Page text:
Voice for anti-gun violence movement

Abigail Thibeault, a Temple alumna, supports youth rights.

Abigail Thibeault, a recent graduate from Temple’s Beasley School of Law, works to prevent gun violence. | Matt McGraw TTN
Abigail Thibeault, a recent graduate from Temple’s Beasley School of Law, works to prevent gun violence. | Matt McGraw TTN

For Abigail Thibeault, a Temple Law graduate, her passion for the anti-gun violence movement was “something that kind of fell” in her lap. Ever since high school, she was always interested in gun policy.

Her goal is to bring awareness to and conduct research about the anti-gun violence movement, as well as become a juvenile advocate for adoptions, custody hearings and rights of youth.

Thibeault, who also served as the president of Temple’s Student Public Interest Network, is now an Emerging Leader Fellow with the Stoneleigh Foundation, which financially supports organizations that speak about important issues, particularly with youth. As a fellow, she is also working with CeaseFirePA, a local group standing against gun violence.

Thibeault said she has had an “eclectic background” as a child, having lived in various states like Washington, New Jersey and Virginia. She decided to attend law school at Temple to be close to her family who lives in Philadelphia and New Jersey.

As an undergrad at Davidson College, Thibeault conducted research on women and gun violence. At Temple, she knew she wanted to do work in juvenile law and ultimately become a child advocate.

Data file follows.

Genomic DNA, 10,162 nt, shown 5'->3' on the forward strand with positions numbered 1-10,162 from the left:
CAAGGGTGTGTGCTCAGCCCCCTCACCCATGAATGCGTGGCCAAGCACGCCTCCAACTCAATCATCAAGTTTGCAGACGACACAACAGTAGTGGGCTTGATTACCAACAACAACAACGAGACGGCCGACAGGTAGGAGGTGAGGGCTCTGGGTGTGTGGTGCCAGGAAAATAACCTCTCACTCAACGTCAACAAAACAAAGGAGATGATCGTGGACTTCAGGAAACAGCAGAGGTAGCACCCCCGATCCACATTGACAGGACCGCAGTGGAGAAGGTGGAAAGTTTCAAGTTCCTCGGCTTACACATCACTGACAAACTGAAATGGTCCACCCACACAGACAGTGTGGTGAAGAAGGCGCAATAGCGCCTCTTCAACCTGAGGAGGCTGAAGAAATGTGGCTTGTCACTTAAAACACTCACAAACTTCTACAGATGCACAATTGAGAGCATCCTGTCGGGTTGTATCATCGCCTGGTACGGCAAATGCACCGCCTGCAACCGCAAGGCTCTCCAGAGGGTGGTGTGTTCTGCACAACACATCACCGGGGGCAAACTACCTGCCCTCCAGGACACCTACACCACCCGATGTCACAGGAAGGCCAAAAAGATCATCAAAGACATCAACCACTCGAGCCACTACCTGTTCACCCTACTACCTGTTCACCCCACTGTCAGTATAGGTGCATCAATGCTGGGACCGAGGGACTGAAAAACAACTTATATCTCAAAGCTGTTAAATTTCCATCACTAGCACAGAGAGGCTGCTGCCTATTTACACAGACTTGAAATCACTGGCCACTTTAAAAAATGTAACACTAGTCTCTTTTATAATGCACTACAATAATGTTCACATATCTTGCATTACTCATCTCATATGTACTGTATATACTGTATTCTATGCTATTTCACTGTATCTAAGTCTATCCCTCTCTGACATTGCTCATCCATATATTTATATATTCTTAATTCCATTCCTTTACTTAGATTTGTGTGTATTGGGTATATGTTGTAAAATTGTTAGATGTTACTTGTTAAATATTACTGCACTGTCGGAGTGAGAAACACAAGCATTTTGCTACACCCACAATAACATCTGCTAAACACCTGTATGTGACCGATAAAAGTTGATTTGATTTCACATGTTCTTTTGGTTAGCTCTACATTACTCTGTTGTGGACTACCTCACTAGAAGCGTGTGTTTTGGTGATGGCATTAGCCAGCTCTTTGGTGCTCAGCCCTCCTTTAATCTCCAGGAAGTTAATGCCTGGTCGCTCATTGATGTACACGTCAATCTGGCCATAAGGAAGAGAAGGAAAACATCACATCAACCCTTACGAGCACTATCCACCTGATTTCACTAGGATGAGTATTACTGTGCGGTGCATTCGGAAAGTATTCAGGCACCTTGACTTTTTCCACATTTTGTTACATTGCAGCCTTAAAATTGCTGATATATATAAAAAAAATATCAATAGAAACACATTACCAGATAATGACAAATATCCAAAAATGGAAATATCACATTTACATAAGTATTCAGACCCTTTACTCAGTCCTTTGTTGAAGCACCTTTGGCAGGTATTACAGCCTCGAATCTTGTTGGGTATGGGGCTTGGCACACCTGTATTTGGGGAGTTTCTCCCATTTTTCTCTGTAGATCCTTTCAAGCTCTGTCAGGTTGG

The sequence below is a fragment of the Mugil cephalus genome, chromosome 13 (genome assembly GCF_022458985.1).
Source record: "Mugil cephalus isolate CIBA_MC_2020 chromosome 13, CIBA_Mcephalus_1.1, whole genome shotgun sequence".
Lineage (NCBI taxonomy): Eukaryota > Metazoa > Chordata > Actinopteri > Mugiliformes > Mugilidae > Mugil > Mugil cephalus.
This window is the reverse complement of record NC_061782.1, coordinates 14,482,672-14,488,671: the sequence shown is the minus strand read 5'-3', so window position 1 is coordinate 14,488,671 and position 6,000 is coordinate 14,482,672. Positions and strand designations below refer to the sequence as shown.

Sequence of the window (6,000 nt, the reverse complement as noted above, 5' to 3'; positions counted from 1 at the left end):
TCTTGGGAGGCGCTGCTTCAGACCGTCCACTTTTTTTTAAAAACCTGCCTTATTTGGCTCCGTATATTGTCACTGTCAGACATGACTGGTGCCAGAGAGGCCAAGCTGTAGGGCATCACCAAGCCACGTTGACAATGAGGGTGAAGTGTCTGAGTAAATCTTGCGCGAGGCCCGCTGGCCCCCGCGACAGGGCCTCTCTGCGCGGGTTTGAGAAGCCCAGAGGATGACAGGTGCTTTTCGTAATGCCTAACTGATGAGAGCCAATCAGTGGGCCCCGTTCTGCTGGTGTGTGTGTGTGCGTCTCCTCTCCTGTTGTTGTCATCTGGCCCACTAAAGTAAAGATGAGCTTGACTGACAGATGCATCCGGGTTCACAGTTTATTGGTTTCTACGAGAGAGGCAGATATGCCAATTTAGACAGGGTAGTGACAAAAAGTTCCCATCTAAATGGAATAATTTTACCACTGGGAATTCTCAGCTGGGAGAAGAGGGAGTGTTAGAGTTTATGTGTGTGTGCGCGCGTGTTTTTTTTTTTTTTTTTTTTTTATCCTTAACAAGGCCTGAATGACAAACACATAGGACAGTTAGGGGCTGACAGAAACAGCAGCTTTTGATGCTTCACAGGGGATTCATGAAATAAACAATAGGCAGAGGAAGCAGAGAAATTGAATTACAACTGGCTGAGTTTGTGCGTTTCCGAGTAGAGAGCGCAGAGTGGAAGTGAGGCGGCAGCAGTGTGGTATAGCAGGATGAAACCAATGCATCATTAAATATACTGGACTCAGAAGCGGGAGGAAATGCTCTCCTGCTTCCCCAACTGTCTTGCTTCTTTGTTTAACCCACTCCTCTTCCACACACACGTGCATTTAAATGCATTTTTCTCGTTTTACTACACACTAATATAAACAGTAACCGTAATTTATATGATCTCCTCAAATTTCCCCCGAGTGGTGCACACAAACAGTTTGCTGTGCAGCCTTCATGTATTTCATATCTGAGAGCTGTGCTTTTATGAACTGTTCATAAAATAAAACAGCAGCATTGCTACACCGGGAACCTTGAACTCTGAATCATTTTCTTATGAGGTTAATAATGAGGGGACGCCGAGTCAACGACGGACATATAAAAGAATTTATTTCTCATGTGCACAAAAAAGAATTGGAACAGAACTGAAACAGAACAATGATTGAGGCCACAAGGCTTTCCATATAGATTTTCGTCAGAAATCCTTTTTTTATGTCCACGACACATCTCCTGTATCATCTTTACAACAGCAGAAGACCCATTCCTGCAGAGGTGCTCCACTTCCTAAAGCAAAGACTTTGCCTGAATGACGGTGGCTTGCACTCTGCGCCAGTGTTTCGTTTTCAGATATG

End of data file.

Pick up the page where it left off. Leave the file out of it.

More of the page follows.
Once that opportunity arrived at the Stoneleigh Foundation and CeaseFirePA, two organizations that supported Thibeault’s goals in anti-gun violence work, she didn’t hesitate.

The research project she is currently working on, “Developing Strategies to Prevent Youth from Obtaining Illegal Firearms” will involve conducting focus groups and interviews to answer questions like, “How are youth accessing guns?” and “How are guns being sold to criminals?” in the Philadelphia Police district that covers Main Campus.

“I worked with the police a lot to try and see when they apprehend individuals, specifically youth, if the officers are asking the question ‘Where are they getting the guns?’” Thibeault said.

She is also working closely with two Temple professors who will serve as her academic mentors, Marsha Zibalese-Crawford, an associate professor in the School of Social Work, and Christen Rexing, an assistant professor in health services administration and policy.

CeaseFirePA applied to Stoneleigh to serve as a nonprofit host institution for several projects involving gun violence, and Thibeault’s research piqued the group’s interest when they met through the interviewing process.

Shira Goodman, executive director of CeaseFirePA, has worked closely with Thibeault since August and believes she is very passionate about improving safety for youth in the local community. Through the work from Thibeault and other organizations, Goodman hopes the seriousness of gun violence is emphasized throughout the country.

“Gun violence is not [just] an urban problem, not a suburban problem or a black or white problem—it’s an American problem,” Goodman said. “No matter where you’re from or where you live, it does affect you.”

CeaseFirePA hosted a fundraising event Sept. 29 at the University of Pennsylvania’s Carriage House to raise awareness on gun violence issues and educate younger individuals on the issues.

Thibeault hopes to continue her research about anti-gun violence and support children in the city who need their voices heard.

“I want to carry the work and the experience from this year into child advocacy, either working for a non-profit or for [the Defender Association],” she said.

Delialah Burns can be reached at delialah.burns@temple.edu.

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